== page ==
Tips to attract hummingbirds

Hummingbirds are appearing in the area. If you are an avid feeder or are just thinking about getting started, there are a few tips you can follow to attract hummingbirds.



April 29, 2024 - 3:26 PM

Hummingbirds have arrived in southeast Kansas with the warmer weather. Photo by PIXABAY

In the last week or so, I’ve seen several posts on social media that the hummingbirds have arrived. Feeding the hummingbirds is one of my favorite activities. If you are an avid feeder or are just thinking about getting started, here is some information to attract more to your home.

Although there are approximately 360 species of hummingbirds between North and South America, 99.99% of all hummingbirds found in our area will be the Ruby-throated. Their furious spring migration starts in April and continues until early May. Once the migration is complete, hummingbirds settle into nesting mode.

Nests are built in June, with the female determining the site location. The Ruby-throated hummingbird nests will be built near the tip of a down-sloping tree branch with a fairly open area below and the canopy above. Popular tree species for nest building include oak, yellow birch, pine and hackberry. Hummingbirds generally prefer deciduous tree species over conifers. The nesting site will be determined based upon availability of nectar sources and insects. The nests are small – no larger than the size of a quarter.

When it comes to food sources, hummingbirds are attracted to the color red. It is like a flashing neon on sign to them. To prove this point, try putting on a red cap or shirt and sit quietly near a feeder. The hummingbirds will definitely check you out. However, hummingbirds do feed on more than just red flowers.

Any flowering plant that has a trumpet-style flower and is in the red/orange sector of the color spectrum will be quite attractive to hummingbirds. In his presentation, Chuck highlighted several plants to include in your landscape to bring in the most birds. The list included: traditional red Salvia, Agastache, Scarlet runner bean, Cardinal flower, Beebalm, Trumpet Creeper (only if you have lots of space), Butterfly Bush, Hollyhock, Rose of Sharon, Cardinal Climber and Canna.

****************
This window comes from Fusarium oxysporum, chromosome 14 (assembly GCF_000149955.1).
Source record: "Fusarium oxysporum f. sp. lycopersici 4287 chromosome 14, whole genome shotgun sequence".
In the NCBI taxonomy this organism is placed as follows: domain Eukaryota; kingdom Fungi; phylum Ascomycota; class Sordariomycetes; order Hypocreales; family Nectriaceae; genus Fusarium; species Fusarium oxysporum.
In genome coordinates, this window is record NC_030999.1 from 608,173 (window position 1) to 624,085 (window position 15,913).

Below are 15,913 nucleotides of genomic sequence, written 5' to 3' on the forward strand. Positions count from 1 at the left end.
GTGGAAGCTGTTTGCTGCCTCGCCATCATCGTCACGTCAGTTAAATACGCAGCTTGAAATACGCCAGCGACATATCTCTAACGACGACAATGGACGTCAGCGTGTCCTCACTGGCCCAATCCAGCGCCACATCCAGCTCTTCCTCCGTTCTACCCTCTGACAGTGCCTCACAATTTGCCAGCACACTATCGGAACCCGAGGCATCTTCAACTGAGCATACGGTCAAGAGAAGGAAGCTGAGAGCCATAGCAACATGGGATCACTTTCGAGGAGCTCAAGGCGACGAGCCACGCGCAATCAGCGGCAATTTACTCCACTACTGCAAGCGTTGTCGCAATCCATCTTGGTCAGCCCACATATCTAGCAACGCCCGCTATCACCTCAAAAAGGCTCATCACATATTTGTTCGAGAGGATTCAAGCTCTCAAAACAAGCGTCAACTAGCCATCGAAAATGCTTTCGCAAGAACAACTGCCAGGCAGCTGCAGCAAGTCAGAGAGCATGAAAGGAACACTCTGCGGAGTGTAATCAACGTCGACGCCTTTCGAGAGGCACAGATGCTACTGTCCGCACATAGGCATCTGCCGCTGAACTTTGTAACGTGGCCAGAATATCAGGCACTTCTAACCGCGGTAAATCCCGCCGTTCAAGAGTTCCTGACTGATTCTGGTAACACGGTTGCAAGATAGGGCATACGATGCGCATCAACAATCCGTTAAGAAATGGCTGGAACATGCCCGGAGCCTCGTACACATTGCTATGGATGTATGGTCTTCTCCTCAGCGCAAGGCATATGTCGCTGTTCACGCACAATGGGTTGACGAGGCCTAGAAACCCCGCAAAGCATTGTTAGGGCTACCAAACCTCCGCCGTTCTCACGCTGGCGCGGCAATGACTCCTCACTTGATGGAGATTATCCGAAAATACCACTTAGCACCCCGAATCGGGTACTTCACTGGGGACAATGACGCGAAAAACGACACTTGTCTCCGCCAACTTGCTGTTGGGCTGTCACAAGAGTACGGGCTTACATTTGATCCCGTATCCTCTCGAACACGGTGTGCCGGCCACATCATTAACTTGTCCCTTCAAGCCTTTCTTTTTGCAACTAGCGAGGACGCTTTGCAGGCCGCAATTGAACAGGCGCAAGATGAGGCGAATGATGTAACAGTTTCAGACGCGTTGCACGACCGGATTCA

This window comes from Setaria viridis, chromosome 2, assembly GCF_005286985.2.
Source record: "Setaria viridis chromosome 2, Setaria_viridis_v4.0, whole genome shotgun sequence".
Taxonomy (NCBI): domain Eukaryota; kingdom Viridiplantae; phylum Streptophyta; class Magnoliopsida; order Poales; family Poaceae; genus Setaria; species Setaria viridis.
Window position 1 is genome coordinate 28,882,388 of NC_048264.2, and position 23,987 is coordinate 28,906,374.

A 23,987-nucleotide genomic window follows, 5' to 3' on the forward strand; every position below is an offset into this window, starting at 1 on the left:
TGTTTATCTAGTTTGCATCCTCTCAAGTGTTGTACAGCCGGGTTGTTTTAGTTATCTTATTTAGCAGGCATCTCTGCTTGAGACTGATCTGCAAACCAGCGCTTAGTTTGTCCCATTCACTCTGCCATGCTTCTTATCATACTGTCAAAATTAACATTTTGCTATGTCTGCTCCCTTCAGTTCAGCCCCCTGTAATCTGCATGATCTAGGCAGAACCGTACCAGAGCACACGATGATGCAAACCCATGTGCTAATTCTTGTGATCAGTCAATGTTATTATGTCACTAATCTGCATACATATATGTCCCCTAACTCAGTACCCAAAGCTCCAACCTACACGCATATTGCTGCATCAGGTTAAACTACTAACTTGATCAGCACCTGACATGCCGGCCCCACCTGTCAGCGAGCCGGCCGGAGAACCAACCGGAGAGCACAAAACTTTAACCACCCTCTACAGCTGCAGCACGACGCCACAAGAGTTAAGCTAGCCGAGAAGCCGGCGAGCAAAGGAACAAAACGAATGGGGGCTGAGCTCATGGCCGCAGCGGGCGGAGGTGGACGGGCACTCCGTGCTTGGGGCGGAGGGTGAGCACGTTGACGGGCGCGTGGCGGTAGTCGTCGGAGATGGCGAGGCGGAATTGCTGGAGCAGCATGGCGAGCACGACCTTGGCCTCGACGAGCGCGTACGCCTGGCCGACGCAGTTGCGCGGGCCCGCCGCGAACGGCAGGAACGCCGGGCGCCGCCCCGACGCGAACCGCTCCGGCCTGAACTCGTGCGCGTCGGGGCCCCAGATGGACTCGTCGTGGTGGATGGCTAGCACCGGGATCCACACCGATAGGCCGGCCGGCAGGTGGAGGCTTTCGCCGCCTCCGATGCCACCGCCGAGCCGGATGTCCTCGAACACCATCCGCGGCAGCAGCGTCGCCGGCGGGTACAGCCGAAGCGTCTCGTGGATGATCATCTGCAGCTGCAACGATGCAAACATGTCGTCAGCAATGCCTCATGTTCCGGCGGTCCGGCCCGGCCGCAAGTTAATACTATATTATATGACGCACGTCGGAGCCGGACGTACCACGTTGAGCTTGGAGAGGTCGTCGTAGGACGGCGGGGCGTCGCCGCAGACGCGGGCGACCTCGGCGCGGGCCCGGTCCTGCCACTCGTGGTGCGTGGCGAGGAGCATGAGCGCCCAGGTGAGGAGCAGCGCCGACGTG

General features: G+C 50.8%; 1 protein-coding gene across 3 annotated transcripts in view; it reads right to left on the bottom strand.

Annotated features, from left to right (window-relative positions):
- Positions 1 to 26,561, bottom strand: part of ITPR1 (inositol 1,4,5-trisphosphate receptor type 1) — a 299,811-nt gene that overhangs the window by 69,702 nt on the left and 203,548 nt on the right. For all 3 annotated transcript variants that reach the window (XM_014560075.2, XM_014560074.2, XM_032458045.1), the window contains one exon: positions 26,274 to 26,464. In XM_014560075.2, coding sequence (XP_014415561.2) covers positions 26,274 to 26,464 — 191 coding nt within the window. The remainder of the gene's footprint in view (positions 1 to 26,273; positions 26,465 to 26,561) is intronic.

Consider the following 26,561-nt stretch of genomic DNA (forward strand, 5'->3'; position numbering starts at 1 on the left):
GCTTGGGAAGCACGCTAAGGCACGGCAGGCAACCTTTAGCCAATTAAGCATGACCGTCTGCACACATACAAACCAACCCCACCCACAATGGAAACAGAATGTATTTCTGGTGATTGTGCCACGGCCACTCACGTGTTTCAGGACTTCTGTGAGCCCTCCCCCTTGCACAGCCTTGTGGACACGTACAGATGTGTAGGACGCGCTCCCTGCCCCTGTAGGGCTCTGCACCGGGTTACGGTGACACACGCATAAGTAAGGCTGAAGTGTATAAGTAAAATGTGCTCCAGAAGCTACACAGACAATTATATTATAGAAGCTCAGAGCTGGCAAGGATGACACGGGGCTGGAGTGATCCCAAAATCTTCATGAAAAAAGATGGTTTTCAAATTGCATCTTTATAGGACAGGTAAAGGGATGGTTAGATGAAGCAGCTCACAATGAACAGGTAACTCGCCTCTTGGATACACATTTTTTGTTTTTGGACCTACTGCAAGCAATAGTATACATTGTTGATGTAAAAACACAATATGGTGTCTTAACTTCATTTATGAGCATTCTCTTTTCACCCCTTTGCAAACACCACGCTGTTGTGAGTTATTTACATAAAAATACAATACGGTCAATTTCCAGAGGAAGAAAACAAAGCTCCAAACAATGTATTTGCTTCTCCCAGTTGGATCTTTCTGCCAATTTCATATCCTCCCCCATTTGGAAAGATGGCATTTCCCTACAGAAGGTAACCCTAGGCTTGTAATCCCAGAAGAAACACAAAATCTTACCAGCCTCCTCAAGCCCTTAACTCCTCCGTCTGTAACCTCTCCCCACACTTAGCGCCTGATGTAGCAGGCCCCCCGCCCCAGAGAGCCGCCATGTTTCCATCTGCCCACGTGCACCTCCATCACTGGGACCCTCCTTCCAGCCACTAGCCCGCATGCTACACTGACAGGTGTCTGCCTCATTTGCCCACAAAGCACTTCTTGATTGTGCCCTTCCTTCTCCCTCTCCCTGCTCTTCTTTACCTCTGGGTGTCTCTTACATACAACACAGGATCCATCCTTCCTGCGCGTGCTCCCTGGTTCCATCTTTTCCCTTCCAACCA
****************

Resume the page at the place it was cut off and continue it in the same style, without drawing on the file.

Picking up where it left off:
In southeastern Kansas, our feeders need to be up and open for business by the second week of April. Here are several tips for feeder management:

• You can’t have too many feeders

• Don’t fill feeders completely full – clean at each filling

• If hummingbirds are not emptying feeder – change nectar and clean every 2-3 days

• Do not dye the water red – just a small amount of red on the feeder is all you need

• Artificial nectar – 4 parts water, 1 part sugar

One eight ounce feeder will fulfill the daily energy needs of 40 to 60 hummingbirds. By having more feeders available, this will allow the hummingbirds to feed more easily with less stress. Also, it will decrease the likelihood of territorial fighting. If you’ve fed hummingbirds in the past, then I’m sure you know all about the one that seems to be the gatekeeper at the feeder.

In casual conversations, you might hear someone say that they have no hummingbirds over the summer, while others seem to be overrun with hummers. This could be due to “neighborhood feeder saturation.” Basically, this is when the number of feeders within a geographic area exceeds the biological needs of the hummingbirds present which spreads the birds out. Populations of birds can be cyclical – you can have hummers for several summers and then those birds go elsewhere or don’t survive the winter. However, in a year or two, the population will probably cycle back around.

If you have no hummingbird activity by late May or early June, you may just want to take the feeders down until early August. The southbound migration usually starts in late July or early August. Many bird watchers indicate that August and September are actually their best months.

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